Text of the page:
AOPA files suit against Chicago and FAA to stop closure of Chicago’s downtown Meigs Field
The city of Chicago Council today voted 41-7 to close Meigs Airport at the end of September 1996.
The Aircraft Owners and Pilots Association, with six other plaintiffs, immediately filed suit in federal court against the city of Chicago, the Chicago Park District, and the Federal Aviation Administration to prevent closure of Meigs Field airport. In addition to AOPA, the lawsuit has significant financial support from the General Aviation Manufacturers Association and the National Business Aircraft Association.
“Chicago made binding, legal commitments to the citizens of the United States that it would operate an airport on Northerly Island,” said AOPA President Phil Boyer. “We’re asking the court to force Chicago to honor its agreements.”
The 47-page complaint, filed this afternoon in U.S. District Court for the northern district of Illinois, alleges six counts of illegal activity by the city of Chicago, Chicago Park District, and FAA. The suit seeks an immediate restraining order to stop Chicago from closing Meigs Field.
Causes of action
AOPA and the other plaintiffs, ranging from regional corporate and business interests to Chicago residents, contend that closing the airport would violate the U.S. Constitution as well as state and federal law. The points of law in question:
- Violation of state and federal permits
The original expansion of Northerly Island required Chicago to get state and Army Corps of Engineers permits for the express purpose of building and operating an airport. The suit contends Chicago may not legally use the island for another purpose without authorization from the state and the Department of Defense.
- National Environmental Policy Act
The suit alleges that closing Meigs could significantly affect the environment, both at Northerly Island and at Midway Airport. Meigs runway removal could expose Lake Michigan to hazardous substances. Diversion of Meigs traffic to Midway would increase noise and air pollution for the neighborhoods that surround Midway, compared to Meigs’ approach paths over unpopulated areas and Lake Michigan.
The FAA has previously acknowledged that Meigs’ closure will require an environmental impact statement (EIS). The agency has not yet conducted an EIS.
- Unconstitutional interference with interstate commerce and navigation
The plaintiffs claim closure would violate the Commerce Clause (Article 6, Clause 2) of the U.S. Constitution by materially interfering with interstate commerce and navigation. Noting that 80 percent of Meigs passengers travel to or from other states, the suit says closing Meigs would cause substantial inconvenience and burden to interstate commerce.
- Violation of the public trust
Plaintiffs contend the Chicago Park District holds title to Northerly Island subject to the public trust. Substantial portions of the island exist only because the city and the Park District were granted use of public land and navigable waters for the purpose of operating an airport. Closing Meigs violates that trust.
- Breach of contractual agreements
Both the state of Illinois and the federal government granted funds to Chicago for the improvement of Meigs Field. Grant agreements require operation of the airport until the year 2009. In grant applications, the city promised to obtain land lease or title to operate the airport through the life of the grants.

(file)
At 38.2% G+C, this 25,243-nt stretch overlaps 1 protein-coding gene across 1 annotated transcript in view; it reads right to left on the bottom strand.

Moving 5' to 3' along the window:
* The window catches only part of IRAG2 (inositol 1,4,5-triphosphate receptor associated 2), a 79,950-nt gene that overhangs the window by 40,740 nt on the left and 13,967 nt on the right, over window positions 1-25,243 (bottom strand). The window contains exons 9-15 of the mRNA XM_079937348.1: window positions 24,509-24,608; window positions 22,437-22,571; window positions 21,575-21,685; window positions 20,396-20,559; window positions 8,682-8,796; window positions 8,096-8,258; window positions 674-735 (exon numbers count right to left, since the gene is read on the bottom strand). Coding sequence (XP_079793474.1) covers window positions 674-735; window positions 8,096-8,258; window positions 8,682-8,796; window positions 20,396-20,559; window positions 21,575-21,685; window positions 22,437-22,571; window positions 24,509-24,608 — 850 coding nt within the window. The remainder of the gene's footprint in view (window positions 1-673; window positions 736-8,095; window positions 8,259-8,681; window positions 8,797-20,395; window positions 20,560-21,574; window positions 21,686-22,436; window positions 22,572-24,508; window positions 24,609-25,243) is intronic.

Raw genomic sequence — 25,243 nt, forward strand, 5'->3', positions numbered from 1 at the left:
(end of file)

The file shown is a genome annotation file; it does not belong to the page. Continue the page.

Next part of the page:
While the city of Chicago now claims it must close the airport upon expiration of its lease with the Chicago Park District September 30, the suit contends that the city and the Park District colluded to prevent an extension of the lease.
The plaintiffs also contend the Park District has no right or power to refuse lease extension for Meigs Field operation due to agreements made for state and federal permits.
The lawsuit asks the federal court to issue an immediate temporary restraining order prohibiting Chicago and the FAA from closing Meigs until the suit can be tried.
“Closing Meigs Field is a national issue, with impact on the entire aviation infrastructure,” said AOPA’s Boyer. “This suit could set national precedent. On behalf of taxpayers who have funded airports across the United States, we will take this suit to the highest levels.”
Since 1980, AOPA has been actively involved in efforts to preserve Chicago’s Meigs Field as an airport. Initiatives by Chicago officials to close this valuable downtown airport began under Mayor Jane Byrne’s administration. At that time, the FAA was adamant in its opposition to close Meigs.
The concept of closing Meigs once again arose in 1993 when Mayor Daley floated the concept of converting Meigs to a park. And again, AOPA and other associations began to question the mayor’s understanding of the value of a downtown airport to the city’s economy.
Recent efforts by the association have included full-page advertisements in the Southtown Daily, radio interviews on WGN radio with AOPA President Phil Boyer, the towing of a banner during the Democratic National Convention with the message “Decision 96—Keep Meigs Airport Open.”
Two weeks ago, AOPA President Phil Boyer and the association’s general counsel, John Yodice, met with and retained the services of prominent Chicago attorney Richard Phelan to bring suit against the city should the city council move to close Meigs Field on September 11, 1996.
Write to the mayor at: Mayor Richard M. Daley, City Hall, 121 North Lasalle St., Chicago, IL 60602.
September 12, 1996